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Magnetism
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    Magnetism

    Brief summary

    The magnetic field of the earth is well known, with a North Pole and a South Pole directing compasses. Magnets also produce magnetic fields and also have poles. The value of a magnetic field is measured in teslas or in gauss, a tesla corresponding to ten thousand gauss. In Paris for instance, the earth’s magnetic field is equal to about half a gauss, less than a ten millionth tesla. On the surface of a NdFeB magnet (made from an alloy of neodymium, iron and boron) such as the ones used in the levitation videos, the magnetic field is equal to 1 tesla. But when you move away from the magnet, the magnetic field strongly decreases and is only equal to a hundredth tesla a few centimetres away from the magnet. The bigger the magnet, the slower the magnetic field decreases when moving away from the magnet.

    Effect of a magnet on some magnetic iron powderThe magnetism of the magnet comes from its electrons. An electron carries a very small quantum magnet called “spin”. If the electron spins in a material line up parallel to each other, the effect of all these small magnets add up to create an actual magnet. Some materials are not magnets but they cling to magnets, such as steel or iron. These materials are “magnetic”. This phenomenon happens because inside these materials, there are also parallel spins like in an actual magnet, but they are divided in domains. Since these domains are not parallel, the total magnetization is equal to zero. However, when you bring a magnet close to this magnetic material, all the domains become parallel to one another and parallel to the magnet, and the material also becomes a magnet.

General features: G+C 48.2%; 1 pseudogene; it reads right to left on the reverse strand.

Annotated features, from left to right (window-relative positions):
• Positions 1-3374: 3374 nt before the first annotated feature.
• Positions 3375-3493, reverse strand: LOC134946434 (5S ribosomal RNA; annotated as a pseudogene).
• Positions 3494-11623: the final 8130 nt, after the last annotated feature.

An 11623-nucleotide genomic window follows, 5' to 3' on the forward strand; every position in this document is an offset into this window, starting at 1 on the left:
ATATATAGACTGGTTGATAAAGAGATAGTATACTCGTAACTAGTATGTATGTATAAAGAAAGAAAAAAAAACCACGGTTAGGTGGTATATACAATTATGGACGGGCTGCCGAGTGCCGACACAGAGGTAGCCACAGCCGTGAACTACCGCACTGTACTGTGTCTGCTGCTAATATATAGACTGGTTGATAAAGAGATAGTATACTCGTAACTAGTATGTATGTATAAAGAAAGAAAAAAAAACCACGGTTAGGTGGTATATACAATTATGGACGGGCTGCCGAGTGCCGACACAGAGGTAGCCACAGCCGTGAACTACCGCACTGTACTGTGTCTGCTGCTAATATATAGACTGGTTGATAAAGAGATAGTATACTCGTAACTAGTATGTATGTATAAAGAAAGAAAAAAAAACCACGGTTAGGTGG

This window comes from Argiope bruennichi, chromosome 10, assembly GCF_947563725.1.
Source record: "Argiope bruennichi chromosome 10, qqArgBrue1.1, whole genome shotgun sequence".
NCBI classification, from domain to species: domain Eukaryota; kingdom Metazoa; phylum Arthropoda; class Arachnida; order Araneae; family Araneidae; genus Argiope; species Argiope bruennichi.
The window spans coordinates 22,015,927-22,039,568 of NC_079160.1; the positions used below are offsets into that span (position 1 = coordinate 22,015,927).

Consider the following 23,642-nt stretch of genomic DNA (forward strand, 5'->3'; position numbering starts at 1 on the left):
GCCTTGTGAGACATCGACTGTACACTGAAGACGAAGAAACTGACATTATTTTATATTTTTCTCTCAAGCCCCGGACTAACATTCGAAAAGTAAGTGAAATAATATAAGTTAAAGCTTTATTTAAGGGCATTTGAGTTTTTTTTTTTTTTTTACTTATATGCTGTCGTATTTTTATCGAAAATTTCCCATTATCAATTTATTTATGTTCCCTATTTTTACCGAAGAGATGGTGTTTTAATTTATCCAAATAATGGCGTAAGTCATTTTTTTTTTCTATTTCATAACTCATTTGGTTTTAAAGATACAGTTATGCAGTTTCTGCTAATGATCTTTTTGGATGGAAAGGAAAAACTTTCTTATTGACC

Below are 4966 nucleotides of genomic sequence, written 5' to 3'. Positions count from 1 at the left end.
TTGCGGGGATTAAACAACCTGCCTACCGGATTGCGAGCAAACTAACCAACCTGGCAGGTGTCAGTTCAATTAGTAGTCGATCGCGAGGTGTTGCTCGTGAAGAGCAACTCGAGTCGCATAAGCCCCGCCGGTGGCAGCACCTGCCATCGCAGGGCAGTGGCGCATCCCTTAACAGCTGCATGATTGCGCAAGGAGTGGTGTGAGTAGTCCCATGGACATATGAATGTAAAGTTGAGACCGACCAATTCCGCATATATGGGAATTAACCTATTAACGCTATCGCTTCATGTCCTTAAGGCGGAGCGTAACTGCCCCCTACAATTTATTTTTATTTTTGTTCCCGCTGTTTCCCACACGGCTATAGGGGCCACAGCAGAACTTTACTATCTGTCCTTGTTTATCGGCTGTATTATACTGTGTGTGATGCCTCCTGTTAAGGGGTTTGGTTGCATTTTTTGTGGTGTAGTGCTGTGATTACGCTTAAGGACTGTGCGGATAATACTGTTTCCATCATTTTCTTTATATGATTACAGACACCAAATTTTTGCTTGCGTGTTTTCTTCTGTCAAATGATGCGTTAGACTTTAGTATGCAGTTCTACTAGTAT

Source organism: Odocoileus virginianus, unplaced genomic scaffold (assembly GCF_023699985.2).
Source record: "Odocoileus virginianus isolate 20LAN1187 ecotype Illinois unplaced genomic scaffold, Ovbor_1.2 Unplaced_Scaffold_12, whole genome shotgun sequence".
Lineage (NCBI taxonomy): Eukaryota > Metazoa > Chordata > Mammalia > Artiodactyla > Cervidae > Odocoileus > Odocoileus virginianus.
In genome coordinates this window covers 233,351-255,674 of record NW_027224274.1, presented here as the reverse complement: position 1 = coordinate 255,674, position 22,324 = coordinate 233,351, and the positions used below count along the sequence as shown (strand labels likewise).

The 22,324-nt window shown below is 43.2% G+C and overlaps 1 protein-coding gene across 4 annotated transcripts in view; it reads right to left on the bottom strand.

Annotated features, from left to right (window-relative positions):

In non-magnetic materials, such as noble metals for instance, or the human body, there is nothing of the sort: they do not become magnets when a magnet is brought close to them, neither do they cling to the magnet. Superconductors are not magnets and are generally not magnetic, except in some very particular cases that physicists are still working on.

    Effect of a magnetic field created by a magnet on a liquid with magnetic properties, a « ferrofluid » , J. Bobroff, LPSIn order to produce a magnetic field, you can also use inductor coil made of a metal wire in which you apply an electric current. This current will induce a magnetic field perpendicular to the coil. Superconductors can be used to make such coils, hence producing magnetic fields even higher than the best magnets. This is how MRI coils work in hospitals, with a magnetic field of about 1 tesla. In laboratories, it is now possible to create magnetic fields up to a couple dozens teslas.

     

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